Upper GI bleeding guidance published
NICE has published new recommendations on the management of acute upper gastrointestinal (GI) bleeding.
Bleeding in the oesophagus, stomach or duodenum is the most common emergency managed by gastroenterologists in the UK, with at least 50,000 hospital admissions per year.
Despite changes in management, mortality has not improved over the past 50 years. It is estimated that around one in ten hospital admissions for upper gastrointestinal bleeding results in the patient's death - around 5,000 deaths per year in the UK.
Upper gastrointestinal bleeding is usually caused by peptic ulcers, which can bleed as the ulcer erodes into an underlying artery, or oesophago-gastric varices.
This latest guidance makes a number of key recommendations, including offering endoscopy to unstable patients with severe acute upper gastrointestinal bleeding immediately after resuscitation.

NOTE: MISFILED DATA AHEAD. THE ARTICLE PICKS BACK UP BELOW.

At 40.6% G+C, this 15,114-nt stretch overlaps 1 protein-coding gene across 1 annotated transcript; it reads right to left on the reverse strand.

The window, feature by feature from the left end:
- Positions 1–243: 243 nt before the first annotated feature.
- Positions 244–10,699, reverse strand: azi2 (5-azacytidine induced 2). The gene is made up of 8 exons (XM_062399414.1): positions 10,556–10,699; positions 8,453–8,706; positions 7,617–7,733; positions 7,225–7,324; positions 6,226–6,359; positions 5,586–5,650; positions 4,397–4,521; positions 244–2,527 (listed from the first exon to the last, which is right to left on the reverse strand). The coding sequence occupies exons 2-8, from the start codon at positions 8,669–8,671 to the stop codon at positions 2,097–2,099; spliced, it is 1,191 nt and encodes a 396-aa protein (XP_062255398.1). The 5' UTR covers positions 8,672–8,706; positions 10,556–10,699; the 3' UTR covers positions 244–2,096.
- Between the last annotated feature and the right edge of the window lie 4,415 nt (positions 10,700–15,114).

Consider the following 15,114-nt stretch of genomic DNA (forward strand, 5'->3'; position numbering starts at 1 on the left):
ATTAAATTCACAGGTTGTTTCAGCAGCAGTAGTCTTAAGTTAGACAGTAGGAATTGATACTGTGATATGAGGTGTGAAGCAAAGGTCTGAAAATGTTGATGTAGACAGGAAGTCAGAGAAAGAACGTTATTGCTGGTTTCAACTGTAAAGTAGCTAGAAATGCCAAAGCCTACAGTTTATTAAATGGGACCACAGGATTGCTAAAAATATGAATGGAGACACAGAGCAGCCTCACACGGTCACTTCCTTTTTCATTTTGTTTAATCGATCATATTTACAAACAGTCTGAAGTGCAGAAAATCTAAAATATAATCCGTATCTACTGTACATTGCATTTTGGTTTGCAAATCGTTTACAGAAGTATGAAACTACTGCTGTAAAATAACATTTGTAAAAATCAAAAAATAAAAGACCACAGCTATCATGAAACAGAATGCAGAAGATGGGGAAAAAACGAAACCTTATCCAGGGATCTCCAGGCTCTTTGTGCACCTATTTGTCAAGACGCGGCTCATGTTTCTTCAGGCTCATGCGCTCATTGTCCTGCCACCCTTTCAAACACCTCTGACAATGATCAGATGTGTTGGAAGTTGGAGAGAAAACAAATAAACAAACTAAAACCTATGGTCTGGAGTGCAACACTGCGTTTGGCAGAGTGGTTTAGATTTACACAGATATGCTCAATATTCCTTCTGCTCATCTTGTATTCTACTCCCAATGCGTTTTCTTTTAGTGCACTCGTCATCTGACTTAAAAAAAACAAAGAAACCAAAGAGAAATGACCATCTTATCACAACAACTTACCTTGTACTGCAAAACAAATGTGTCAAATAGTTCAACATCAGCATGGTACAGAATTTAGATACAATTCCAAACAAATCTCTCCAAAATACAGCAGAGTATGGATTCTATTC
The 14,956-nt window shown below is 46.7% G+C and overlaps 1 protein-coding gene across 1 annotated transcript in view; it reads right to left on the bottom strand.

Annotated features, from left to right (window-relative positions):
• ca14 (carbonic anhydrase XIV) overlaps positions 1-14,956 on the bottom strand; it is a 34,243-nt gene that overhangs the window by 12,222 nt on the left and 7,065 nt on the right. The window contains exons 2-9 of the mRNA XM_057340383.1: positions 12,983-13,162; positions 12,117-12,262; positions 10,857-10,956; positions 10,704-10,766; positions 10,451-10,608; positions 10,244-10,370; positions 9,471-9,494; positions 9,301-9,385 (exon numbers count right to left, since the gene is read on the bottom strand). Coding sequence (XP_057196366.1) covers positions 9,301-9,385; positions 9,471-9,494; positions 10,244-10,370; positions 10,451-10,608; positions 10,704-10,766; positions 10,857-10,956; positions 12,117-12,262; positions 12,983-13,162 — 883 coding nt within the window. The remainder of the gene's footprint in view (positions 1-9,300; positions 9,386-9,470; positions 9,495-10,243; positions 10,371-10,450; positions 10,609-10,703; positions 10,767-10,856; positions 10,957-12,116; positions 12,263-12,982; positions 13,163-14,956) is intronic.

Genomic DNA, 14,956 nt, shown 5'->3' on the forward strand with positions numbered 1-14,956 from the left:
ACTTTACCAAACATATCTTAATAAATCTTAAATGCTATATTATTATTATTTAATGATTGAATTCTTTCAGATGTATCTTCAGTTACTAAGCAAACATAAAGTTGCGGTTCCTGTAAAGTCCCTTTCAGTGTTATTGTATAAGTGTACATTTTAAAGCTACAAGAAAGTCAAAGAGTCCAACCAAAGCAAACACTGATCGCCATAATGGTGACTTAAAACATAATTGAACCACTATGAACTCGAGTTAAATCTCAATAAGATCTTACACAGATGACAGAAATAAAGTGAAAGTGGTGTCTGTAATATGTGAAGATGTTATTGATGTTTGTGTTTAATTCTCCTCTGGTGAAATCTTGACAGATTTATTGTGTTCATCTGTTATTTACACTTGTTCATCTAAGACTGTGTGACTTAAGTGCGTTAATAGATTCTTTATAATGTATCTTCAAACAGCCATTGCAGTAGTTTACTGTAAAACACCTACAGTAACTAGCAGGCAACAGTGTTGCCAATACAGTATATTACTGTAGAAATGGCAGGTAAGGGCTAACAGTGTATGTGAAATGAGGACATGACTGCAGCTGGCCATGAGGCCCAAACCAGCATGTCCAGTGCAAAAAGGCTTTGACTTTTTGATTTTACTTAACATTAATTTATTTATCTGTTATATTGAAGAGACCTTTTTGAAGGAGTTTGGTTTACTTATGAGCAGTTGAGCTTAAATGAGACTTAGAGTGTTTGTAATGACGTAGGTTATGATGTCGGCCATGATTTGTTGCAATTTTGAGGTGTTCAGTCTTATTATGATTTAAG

Endoscopy should also be offered within 24 hours of admission to all other patients with upper gastrointestinal bleeding.
Interventional radiology should be offered to unstable patients who re-bleed after endoscopic treatment. Patients should be referred urgently for surgery if interventional radiology is not promptly available.
NICE recommends that that treatment with low-dose aspirin should be continued for secondary prevention of vascular events in patients with upper gastrointestinal bleeding in whom haemostasis has been achieved.
Professor Mark Baker, Director of the Centre for Clinical Practice at NICE said: “Although there have been changes in how upper gastrointestinal tract bleeding is managed, mortality has not improved much over the past 50 years and thousands of people still die from the condition every year.
“There are also variations in care; some hospitals provide a comprehensive, 24/7 service involving endoscopy, interventional radiology and emergency surgery, while others do not.
“The reported expertise of endoscopists varies widely with approximately 30 per cent being unable to manage bleeding oesophageal varices. We are, therefore, pleased to be publishing this guideline on the management of acute upper gastrointestinal bleeding, which includes a number of key recommendations, such as rapid access to endoscopies for all patients with upper GI bleeding.
“It will, I am sure, be a useful aid to all healthcare professionals involved in the care and treatment of this condition.”
25 June 2012